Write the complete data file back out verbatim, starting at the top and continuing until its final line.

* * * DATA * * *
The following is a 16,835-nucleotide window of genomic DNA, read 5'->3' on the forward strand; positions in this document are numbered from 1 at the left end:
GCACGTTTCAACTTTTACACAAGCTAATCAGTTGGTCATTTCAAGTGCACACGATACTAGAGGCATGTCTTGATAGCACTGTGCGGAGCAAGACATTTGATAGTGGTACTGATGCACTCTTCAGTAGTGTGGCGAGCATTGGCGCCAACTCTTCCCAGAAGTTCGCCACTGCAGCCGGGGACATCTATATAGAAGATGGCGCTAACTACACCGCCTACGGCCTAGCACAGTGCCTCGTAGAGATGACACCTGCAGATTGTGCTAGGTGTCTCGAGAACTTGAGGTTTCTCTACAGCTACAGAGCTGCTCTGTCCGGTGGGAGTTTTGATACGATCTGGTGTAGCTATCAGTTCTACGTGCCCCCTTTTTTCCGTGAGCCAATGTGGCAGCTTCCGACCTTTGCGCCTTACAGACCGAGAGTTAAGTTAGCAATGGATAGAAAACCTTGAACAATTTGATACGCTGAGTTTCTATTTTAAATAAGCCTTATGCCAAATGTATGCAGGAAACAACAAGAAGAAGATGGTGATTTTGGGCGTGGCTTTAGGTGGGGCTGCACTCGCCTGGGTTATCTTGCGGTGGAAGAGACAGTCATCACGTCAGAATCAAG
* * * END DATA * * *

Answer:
The following is a 16,835-nucleotide window of genomic DNA, read 5'->3' on the forward strand; positions in this document are numbered from 1 at the left end:
GCACGTTTCAACTTTTACACAAGCTAATCAGTTGGTCATTTCAAGTGCACACGATACTAGAGGCATGTCTTGATAGCACTGTGCGGAGCAAGACATTTGATAGTGGTACTGATGCACTCTTCAGTAGTGTGGCGAGCATTGGCGCCAACTCTTCCCAGAAGTTCGCCACTGCAGCCGGGGACATCTATATAGAAGATGGCGCTAACTACACCGCCTACGGCCTAGCACAGTGCCTCGTAGAGATGACACCTGCAGATTGTGCTAGGTGTCTCGAGAACTTGAGGTTTCTCTACAGCTACAGAGCTGCTCTGTCCGGTGGGAGTTTTGATACGATCTGGTGTAGCTATCAGTTCTACGTGCCCCCTTTTTTCCGTGAGCCAATGTGGCAGCTTCCGACCTTTGCGCCTTACAGACCGAGAGTTAAGTTAGCAATGGATAGAAAACCTTGAACAATTTGATACGCTGAGTTTCTATTTTAAATAAGCCTTATGCCAAATGTATGCAGGAAACAACAAGAAGAAGATGGTGATTTTGGGCGTGGCTTTAGGTGGGGCTGCACTCGCCTGGGTTATCTTGCGGTGGAAGAGACAGTCATCACGTCAGAATCAAG